CARTER, F., WOODS, M. C., and SIMPSON, M. E. "The Role of the Pituitary Gonadotropins in Induction of Ovulation in the Hypophysectomized Rat." In Control of Ovulation. Pergamon Press, New York, 1961, p. 1.
VOL. 20, No.1, 1969
OVULATORY RESPONSE TO HMG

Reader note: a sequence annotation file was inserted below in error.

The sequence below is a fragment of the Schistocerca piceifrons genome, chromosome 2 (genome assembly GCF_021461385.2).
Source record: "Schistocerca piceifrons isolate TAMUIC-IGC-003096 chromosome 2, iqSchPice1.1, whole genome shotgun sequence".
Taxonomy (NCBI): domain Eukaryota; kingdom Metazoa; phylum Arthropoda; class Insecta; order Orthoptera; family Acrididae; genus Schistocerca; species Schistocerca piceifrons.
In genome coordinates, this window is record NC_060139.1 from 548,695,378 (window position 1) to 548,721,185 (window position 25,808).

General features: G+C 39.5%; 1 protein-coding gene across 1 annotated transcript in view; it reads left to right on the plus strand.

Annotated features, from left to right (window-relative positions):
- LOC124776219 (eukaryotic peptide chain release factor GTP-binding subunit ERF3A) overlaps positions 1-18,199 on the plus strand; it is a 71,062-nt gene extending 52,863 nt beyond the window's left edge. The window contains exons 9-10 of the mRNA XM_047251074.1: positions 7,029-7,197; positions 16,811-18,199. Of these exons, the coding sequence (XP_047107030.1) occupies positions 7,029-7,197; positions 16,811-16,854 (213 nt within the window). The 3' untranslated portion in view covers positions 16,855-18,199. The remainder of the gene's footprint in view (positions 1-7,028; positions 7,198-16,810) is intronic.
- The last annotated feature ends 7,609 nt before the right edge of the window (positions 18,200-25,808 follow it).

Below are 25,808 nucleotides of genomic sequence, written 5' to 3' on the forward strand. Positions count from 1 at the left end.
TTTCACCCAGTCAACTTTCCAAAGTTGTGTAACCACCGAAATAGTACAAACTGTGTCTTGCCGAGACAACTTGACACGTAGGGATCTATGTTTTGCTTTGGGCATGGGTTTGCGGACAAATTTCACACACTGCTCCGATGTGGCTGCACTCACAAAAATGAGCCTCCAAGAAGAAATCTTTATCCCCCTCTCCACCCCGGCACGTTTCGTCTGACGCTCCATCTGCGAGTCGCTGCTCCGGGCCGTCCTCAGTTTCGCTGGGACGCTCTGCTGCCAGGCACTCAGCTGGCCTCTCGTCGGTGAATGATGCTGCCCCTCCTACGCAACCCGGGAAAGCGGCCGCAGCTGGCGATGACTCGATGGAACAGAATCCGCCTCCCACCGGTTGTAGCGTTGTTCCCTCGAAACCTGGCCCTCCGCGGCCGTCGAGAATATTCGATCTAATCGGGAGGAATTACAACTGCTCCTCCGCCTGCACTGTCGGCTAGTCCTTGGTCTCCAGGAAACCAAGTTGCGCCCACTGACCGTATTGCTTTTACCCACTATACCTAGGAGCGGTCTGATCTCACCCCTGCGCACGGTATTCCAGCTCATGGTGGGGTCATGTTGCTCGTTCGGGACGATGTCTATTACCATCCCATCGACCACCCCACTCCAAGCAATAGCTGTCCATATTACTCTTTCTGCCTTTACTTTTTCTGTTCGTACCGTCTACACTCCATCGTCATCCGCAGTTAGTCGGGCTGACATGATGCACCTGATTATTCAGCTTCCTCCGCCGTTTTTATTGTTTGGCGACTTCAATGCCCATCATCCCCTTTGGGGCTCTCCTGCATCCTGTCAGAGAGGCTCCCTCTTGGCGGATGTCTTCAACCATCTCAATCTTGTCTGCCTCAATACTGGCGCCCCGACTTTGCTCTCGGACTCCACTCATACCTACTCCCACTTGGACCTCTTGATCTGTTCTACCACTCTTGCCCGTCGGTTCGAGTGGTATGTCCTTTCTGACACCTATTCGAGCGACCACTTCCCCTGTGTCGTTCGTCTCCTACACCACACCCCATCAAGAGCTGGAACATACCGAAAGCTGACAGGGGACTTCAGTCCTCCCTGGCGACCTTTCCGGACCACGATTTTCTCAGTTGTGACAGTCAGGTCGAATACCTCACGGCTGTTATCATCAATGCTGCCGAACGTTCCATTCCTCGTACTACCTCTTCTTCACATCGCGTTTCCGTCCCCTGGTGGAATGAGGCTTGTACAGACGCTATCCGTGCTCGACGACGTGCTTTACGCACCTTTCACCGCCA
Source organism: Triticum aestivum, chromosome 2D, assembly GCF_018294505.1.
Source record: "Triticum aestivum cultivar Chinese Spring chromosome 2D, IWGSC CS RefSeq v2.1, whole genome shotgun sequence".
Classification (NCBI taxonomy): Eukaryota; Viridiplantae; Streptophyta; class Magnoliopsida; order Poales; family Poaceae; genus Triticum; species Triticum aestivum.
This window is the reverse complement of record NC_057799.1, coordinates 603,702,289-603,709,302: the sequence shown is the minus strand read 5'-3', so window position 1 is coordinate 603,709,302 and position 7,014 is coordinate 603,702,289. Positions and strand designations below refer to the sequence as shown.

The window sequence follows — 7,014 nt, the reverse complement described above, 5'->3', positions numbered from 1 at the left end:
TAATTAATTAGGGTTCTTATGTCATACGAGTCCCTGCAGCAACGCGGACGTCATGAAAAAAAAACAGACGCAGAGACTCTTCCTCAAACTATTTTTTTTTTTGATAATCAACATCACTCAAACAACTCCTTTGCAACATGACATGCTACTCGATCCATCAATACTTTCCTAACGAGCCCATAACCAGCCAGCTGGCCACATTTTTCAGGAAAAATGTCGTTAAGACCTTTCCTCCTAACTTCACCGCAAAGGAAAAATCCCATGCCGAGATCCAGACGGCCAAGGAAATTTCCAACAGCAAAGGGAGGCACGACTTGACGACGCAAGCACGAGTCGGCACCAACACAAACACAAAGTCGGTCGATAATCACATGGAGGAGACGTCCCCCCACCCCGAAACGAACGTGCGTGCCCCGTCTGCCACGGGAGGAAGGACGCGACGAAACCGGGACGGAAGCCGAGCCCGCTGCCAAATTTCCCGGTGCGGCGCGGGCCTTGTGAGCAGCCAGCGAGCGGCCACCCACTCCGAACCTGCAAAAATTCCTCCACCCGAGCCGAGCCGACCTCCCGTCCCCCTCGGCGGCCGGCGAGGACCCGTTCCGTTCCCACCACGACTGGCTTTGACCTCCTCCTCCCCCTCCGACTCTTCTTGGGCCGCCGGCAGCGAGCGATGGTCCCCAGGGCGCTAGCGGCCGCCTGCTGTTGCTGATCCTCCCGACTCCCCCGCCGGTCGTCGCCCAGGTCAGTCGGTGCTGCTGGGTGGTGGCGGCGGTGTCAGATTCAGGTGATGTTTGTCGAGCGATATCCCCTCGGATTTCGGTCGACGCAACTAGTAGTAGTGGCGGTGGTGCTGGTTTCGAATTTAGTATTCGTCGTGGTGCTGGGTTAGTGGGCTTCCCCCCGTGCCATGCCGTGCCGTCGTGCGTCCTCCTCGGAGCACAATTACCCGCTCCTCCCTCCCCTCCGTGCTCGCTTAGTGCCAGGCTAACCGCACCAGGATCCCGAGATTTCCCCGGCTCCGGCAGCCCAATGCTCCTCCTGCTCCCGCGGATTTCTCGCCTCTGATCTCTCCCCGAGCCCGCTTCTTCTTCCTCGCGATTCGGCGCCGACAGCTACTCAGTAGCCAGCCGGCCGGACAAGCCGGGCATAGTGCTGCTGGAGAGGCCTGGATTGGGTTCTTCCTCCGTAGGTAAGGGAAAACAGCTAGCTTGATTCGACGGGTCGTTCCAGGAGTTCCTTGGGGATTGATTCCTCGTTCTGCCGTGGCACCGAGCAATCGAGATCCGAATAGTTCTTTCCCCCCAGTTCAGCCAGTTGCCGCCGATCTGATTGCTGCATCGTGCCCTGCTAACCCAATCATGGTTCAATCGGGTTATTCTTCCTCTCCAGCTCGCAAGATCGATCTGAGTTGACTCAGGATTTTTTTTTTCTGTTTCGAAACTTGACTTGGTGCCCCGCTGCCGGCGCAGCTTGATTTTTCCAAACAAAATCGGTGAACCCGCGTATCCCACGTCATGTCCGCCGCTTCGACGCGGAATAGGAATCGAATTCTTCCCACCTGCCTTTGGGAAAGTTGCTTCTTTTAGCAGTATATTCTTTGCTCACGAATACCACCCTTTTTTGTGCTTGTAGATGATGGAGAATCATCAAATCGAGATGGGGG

2. CROOKE, A. C., BUTT, vV. R., and BERTRAND, P. V. Treatment of infertility and secondary amenorrhea with follicle-stimulating hormone and chorionic gonadotropin. Lancet 2:636, 1967. 3. DICZFALUSY, E. In Estrogen Assays in Clinical Medicine, Paulsen, C. A., Ed. Univ. Washington Press, Seattle, 1965, p. 20l. 4. CREEP, R. 0., VAN DYKE, H. B., and CHOW, B. F. Gonadotropin of the swine pituitary. 1. Various biological effects of purified FSH and pure ICSH. Endocrinol:Jgy 30:6.35, 1942. 5. HISAW, F. J., FEVOLD, H. L., and GREEP, R. O. The pituitary gonadotropic hormones. Prec Ass Res Nerv Dis 17:247, 1936. 6. LOSTROH, A. J., and JOHNSON, R. E. Amounts of interstitial cell-stimulating hormone and follicle-stimulating hormone required for follicular development, uterine growth and ovulation in the hypophysectomized rat. Endocrinology 79:991, 1966. 7. ~1ARSHALL, J. R., and JACOBSON, A. lTnpublished data. 8. MARSHALL, J. R., JACOBSON, A., and HAl\IMOND, C. B. Dose-response relationships in ovulation induction with human menopausal gonadctropin. ] C lin Endoer In press. 9. TAYMOR, M. L., and STURGIS, S. H. Induction of ovulation with human menopausal gonadotropin. II. Probable causes of overstimulation. Fertil Steril 17:736, 1966. 10. VANDE \VIELE, R., and TURKSOY, R. N. Treatment of amenorrhea and of anovulation with human menopausal and chorionic gonadotropins. ] Clin Enduer 25: 369, 1965.